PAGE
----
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- The Emperor, Part 1, Volume 4. - 4/9 -

position, she looked down on the ground as gravely as if she were trying to find an idea, or a way out of the difficulty, in the pattern on the floor.

The dealer for a moment amused himself in studying her bewilderment, which he thought charming--only wishing that his son, a young painter, were standing in his place. At last he broke the silence however, saying:

"Your father, perhaps, will not agree to our bargain; and yet it is for him you want the money?"

"Who says so?"

"Would he have offered me his own treasures if he had not wanted money?"

"It is only--I can--only--" stammered Arsinoe, who was unaccustomed to falsehood--I would merely not confess to him--"

"I myself saw how innocently you came by the phial," said the dealer, "and Keraunus never need know anything about such a trifle. Fancy yourself, that you have broken it, and that the pieces are lying at the bottom of the sea. Which of all these things does your father value least?"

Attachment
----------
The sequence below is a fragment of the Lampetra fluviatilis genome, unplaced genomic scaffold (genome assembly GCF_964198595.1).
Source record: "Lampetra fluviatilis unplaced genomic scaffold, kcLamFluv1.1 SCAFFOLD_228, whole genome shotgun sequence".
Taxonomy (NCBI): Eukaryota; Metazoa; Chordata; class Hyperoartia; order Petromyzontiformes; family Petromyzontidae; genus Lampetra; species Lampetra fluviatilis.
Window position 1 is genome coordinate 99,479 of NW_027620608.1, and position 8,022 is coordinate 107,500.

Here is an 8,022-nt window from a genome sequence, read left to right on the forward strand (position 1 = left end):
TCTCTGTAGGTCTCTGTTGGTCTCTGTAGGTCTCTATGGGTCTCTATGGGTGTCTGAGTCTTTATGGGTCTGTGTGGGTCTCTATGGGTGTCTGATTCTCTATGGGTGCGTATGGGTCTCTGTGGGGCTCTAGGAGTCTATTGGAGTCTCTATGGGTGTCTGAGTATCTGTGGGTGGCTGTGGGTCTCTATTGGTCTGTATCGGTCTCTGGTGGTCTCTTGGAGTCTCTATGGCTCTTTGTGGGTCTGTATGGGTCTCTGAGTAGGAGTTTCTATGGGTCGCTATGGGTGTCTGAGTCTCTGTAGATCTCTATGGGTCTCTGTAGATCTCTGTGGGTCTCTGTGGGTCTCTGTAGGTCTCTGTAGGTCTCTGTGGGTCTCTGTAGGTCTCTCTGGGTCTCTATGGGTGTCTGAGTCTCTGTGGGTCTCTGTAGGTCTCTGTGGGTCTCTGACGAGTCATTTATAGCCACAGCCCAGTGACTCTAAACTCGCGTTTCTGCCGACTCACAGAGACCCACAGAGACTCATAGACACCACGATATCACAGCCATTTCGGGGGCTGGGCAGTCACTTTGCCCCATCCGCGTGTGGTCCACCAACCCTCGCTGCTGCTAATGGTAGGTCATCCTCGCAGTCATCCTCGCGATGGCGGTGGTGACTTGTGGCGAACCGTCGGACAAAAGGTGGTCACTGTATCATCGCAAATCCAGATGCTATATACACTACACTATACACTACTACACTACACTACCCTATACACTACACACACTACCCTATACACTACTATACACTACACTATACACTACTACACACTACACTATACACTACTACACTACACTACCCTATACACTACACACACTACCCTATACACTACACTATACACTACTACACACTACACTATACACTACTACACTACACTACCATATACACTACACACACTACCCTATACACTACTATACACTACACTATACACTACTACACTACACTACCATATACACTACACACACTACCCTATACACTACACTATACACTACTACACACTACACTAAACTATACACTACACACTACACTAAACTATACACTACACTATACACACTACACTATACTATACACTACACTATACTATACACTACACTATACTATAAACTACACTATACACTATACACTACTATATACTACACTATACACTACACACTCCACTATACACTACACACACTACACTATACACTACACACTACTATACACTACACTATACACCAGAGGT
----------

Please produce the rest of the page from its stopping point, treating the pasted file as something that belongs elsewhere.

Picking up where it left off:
"This old sword of Antony," answered the child, her face brightening once more. "He says it is much too long, and too slender to be what it pretends to be. For my part I do not believe that it is a sword at all, but a roasting-spit."

"I shall apply it to that very purpose to-morrow morning in my kitchen," said the dealer, "but I offer you two thousand drachmae for it, and will take it with me and send you the amount in a few hours. Will that do?"

Arsinoe dropped her foot, glided from the table, and instead of answering, clapped her hands with glee.

"Only tell him," continued Hiram, "that I am able just now to pay so much for this kind of thing, because Caesar is certain to look about him for the things that belonged to Julius Caesar, Marc Antony, Octavianus, Augustus, and other great Romans who have lived in Egypt. The old woman there may bring the spit after me. My slave is waiting outside, and can hide it under his chiton as far as my kitchen door, for if he carried it openly the connoisseurs passing by might covet the priceless treasure, and we must protect ourselves from the evil eye."

The dealer laughed, took the little bottle into his own keeping, gave the sword to the old woman, and then took a friendly leave of the young girl.

As soon as Arsinoe was alone, she flew into the bedroom to put on her sandals, threw her veil over her head, and hastened to the papyrus manufactory. Selene must know of the unexpected good fortune that had befallen her, and all of them, and then she would have the poor girl carried home in a litter, for there were always plenty for hire on the quay.

Things did not always go smoothly--very often very unsmoothly and stormily between the sisters, but still anything of importance that happened to Arsinoe, whether it were good or evil, she must at once tell Selene.